• Understand and use your word processor's grammar- and punctuation-checking options.

[Another favorite cartoon of mine is from Shoe, in which all the participants are birds, working in a newspaper office up in a tree. The editor asks a staff writer how his column is coming along, to which the writer replies, "It's all finished except for the words!" I can certainly relate to having an empty page not too long before a deadline.]

See my essay, "April 2013: Standards – The Secret Life of a Language Lawyer."

Coming to Grips with English Grammar

Having attended a 1-teacher school in my early years, with 28 students in seven grades being taught simultaneously, I never got a solid grounding in English grammar and punctuation. And by the time I got to high school, it was assumed that I had one. Unlike US liberal arts universities, in Australia in the 70's, one did a 3-year degree, specializing in one's major from day 1, with no general education classes (such as English composition).

To me, grammar was an awfully dry subject to learn as an adult, unless one had a purpose, and for the longest time, I didn't. In any event, as a writer-for-publication, I had editors whip my submissions into shape. However, in 2012 (at age 59), I got into "formal English" mode, and started researching and writing about punctuation and grammar for my blog. (The 7-part series ran from June 2012 through October 2017.) I became so interested, I had to guard against having missionary zeal!

Prior to that, I had at least some need to understand grammar when I started learning Spanish and German. It's challenging to learn the grammar of another language when you don't know the grammar of your own!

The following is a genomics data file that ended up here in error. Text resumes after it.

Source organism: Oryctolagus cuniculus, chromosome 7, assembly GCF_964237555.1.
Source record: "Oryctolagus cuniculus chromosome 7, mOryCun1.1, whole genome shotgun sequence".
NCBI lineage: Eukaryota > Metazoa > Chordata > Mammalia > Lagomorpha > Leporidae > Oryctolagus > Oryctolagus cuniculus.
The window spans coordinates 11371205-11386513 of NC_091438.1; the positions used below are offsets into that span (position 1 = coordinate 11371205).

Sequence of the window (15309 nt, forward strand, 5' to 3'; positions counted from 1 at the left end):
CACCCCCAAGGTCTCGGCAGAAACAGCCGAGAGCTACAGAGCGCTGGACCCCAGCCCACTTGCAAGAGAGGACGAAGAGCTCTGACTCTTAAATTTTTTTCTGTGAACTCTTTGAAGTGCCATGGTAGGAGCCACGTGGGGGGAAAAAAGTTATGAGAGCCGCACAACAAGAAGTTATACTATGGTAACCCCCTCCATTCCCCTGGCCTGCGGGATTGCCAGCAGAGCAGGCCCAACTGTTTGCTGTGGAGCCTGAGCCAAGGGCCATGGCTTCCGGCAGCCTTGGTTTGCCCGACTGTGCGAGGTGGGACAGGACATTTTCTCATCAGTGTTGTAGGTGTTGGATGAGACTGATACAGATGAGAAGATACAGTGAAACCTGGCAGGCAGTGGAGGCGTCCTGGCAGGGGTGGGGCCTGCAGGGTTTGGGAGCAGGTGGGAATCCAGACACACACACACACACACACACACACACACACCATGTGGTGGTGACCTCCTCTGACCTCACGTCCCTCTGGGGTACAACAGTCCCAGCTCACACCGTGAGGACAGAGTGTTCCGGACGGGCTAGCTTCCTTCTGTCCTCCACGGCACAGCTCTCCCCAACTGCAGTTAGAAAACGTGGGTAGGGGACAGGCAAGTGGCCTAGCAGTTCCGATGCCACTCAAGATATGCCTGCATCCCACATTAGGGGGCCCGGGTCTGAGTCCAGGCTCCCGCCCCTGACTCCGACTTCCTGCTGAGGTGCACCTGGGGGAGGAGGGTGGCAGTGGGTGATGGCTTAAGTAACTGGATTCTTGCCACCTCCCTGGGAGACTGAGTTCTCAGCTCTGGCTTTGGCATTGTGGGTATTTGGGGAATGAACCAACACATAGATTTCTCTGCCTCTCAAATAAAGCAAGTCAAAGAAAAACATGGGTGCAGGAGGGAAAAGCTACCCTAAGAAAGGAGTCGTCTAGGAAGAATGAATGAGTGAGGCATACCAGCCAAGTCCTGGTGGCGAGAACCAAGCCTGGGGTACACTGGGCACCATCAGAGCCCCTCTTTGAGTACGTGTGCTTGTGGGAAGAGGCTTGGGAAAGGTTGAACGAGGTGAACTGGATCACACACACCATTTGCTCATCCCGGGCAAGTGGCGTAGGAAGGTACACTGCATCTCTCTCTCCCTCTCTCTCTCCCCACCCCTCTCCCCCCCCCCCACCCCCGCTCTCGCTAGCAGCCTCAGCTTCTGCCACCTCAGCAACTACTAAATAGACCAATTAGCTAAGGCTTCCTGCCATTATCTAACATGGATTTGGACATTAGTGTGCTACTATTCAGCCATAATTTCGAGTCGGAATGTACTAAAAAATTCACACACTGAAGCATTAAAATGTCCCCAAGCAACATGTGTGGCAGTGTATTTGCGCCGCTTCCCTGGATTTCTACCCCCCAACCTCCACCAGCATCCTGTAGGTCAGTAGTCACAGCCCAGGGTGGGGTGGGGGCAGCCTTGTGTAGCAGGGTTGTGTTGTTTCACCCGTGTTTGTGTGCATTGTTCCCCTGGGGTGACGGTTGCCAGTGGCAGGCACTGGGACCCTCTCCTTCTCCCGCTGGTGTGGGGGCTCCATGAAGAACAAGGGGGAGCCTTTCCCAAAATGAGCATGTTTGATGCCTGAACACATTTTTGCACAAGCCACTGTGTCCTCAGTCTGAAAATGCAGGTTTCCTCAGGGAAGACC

Lessons learned:

  • I love the US university liberal arts model partly because of its emphasis on helping students to have better written and oral communication skills.
  • I love Patricia T. O'Conner's "Woe is I: The Grammarphobe's Guide to Better English in Plain English."
  • While ending a sentence with a preposition is frowned upon in the British-English world, it is not in US-English. That said, when I find myself about to speak in that manner, I often turn it around in my mind before I say it. And I automatically avoid that in my writing, at least as often as it makes sense. I'm reminded of the time Winston Churchill—a great writer and orator—was accused of ending a sentence with a preposition. He replied something like, "You are correct, Madam; that is something up with which I will not put!"

Dabbling in Foreign Languages

See my essay, "November 2011: A Little Foreign Language Goes a Long Way."

My first foray into learning a foreign language was teaching myself German from a set of cassette tapes. I had no real purpose, it was rote learning, and I couldn't ask questions. It was not very successful! In any event, no-one seemed to actually use the recorded phrases in real life.